to foot, with some unaccountable terror, and no less unaccountable
pleasure. Then they all rode together into the suburb, which was
about half a verst[12] from the Ssiecha. On entering it, they were
deafened by the sound of fifty blacksmith's hammers, which fell with
heavy strokes in five-and-twenty forges, dug in the ground and covered
with grass. Strong tanners sat in the street at their own doors, and
scutched ox-hides with their powerful hands; tradespeople sat under
tents, loaded with flints, steels, and gunpowder; here, an Armenian
has hung up costly handkerchiefs for sale; there, a Tartar is roasting
pieces of mutton rolled in dough; there, a Jew, his head stretched
forward, is drawing off corn-brandy from a cask. But the first man they
saw was a Zaporoghian lying asleep in the very middle of the road,
his arms and legs stretched far apart. Tarass Boolba could not help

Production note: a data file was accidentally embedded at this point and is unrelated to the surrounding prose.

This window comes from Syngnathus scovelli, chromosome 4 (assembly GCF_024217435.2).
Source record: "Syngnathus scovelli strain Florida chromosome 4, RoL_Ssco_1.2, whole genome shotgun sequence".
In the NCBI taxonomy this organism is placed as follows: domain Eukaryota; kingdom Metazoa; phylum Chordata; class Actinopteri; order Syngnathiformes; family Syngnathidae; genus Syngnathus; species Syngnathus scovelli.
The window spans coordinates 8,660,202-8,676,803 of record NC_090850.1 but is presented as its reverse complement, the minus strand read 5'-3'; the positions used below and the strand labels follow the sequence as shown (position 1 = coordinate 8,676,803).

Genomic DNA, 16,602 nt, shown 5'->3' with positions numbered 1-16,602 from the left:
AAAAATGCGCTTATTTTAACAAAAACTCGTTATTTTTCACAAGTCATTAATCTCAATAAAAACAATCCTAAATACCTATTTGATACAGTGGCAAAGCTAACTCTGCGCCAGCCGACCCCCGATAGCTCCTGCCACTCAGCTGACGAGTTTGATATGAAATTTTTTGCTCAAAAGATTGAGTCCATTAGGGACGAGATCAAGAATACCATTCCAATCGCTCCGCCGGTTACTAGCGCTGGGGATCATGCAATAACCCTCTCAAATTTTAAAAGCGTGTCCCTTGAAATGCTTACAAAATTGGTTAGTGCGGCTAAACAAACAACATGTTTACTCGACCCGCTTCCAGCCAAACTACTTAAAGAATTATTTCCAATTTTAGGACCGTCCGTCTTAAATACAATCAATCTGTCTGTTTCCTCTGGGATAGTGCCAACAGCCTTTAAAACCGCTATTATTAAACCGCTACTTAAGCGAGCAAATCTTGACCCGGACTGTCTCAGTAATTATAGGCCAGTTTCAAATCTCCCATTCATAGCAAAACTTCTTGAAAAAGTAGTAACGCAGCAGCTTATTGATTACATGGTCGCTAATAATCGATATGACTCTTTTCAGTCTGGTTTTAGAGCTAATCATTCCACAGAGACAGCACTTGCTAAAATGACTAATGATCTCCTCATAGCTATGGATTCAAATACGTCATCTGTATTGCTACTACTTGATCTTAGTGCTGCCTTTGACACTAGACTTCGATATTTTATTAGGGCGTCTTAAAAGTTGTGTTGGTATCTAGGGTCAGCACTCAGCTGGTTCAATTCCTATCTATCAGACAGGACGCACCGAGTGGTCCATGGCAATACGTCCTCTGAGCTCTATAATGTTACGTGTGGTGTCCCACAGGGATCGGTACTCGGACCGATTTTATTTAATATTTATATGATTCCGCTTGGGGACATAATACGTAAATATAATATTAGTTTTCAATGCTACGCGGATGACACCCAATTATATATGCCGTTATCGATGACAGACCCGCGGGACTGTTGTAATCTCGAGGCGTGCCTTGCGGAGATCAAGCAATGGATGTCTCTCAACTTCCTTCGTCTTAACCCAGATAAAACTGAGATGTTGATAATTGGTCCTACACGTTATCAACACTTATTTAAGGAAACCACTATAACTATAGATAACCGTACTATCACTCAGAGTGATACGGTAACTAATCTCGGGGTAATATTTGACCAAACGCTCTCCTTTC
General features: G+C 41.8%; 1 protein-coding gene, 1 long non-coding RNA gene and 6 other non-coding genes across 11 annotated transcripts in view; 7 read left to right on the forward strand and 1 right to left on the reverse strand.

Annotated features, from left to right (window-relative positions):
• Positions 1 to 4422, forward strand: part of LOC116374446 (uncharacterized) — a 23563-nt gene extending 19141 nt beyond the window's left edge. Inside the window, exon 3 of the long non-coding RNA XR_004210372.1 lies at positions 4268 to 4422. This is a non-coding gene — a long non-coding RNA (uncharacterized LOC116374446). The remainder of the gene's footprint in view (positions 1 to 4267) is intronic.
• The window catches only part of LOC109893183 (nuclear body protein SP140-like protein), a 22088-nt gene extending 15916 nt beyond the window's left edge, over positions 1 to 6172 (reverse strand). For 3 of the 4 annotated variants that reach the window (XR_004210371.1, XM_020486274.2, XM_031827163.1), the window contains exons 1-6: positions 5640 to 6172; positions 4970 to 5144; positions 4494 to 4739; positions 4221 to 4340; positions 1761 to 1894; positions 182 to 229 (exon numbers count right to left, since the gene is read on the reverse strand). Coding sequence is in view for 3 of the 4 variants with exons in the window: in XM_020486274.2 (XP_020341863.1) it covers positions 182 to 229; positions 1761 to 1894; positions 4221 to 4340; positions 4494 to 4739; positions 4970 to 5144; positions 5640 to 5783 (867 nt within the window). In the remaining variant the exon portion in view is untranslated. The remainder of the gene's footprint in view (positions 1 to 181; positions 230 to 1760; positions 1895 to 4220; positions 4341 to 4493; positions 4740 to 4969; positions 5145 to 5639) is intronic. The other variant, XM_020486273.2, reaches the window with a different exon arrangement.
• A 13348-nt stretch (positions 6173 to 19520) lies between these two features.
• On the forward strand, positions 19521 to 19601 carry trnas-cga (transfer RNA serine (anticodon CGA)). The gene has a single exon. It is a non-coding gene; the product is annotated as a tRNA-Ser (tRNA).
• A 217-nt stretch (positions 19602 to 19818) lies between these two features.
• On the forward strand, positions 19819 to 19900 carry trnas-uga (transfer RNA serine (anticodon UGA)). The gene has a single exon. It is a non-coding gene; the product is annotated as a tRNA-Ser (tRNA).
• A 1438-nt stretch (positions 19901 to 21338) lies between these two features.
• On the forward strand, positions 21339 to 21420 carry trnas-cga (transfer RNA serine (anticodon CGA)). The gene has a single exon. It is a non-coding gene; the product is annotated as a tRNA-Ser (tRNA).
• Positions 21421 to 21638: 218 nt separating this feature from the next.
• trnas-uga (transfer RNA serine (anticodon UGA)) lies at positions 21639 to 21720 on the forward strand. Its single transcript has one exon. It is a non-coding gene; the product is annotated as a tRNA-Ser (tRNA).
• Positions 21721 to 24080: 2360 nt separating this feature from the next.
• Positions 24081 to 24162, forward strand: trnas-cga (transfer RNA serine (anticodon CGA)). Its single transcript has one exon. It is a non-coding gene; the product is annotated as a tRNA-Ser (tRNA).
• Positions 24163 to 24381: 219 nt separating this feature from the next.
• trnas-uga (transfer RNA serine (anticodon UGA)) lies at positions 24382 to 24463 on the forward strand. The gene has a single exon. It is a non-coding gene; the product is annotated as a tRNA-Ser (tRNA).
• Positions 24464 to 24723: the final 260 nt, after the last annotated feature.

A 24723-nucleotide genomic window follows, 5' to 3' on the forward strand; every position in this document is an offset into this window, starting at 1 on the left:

stopping to admire him.

"Now, is not this a glorious sight? Ah! what a fine sight!" said he,
stopping his horse; and the sight was certainly a striking one. There
lay the Zaporoghian, like a lion, full length on the road; his crown
tuft, proudly thrown back, was fully a foot in length; his trousers
were smeared with tar, in order to show his utter contempt for the
costly scarlet cloth of which they were made. After remaining for a
while looking at him, Boolba continued to thread his way through a
narrow street, crowded by workmen, who, in the street itself, were
working at their trade, and by people of every nation, who filled this
suburb of the Ssiecha, which wore the appearance of a fair, and whence
the Ssiecha derived its food and clothes; for the Ssiecha itself knew
nothing beyond carousing and fighting.

At last, they left the suburb and saw some _koorens_[13] scattered
about and covered with grass, or according to the Tartar fashion
with cow-hair felt. About some of the koorens stood cannons. Nowhere
could be seen any palisade, or any of the low cottages with sheds on
short wooden columns, like those of the suburb. A small mound with a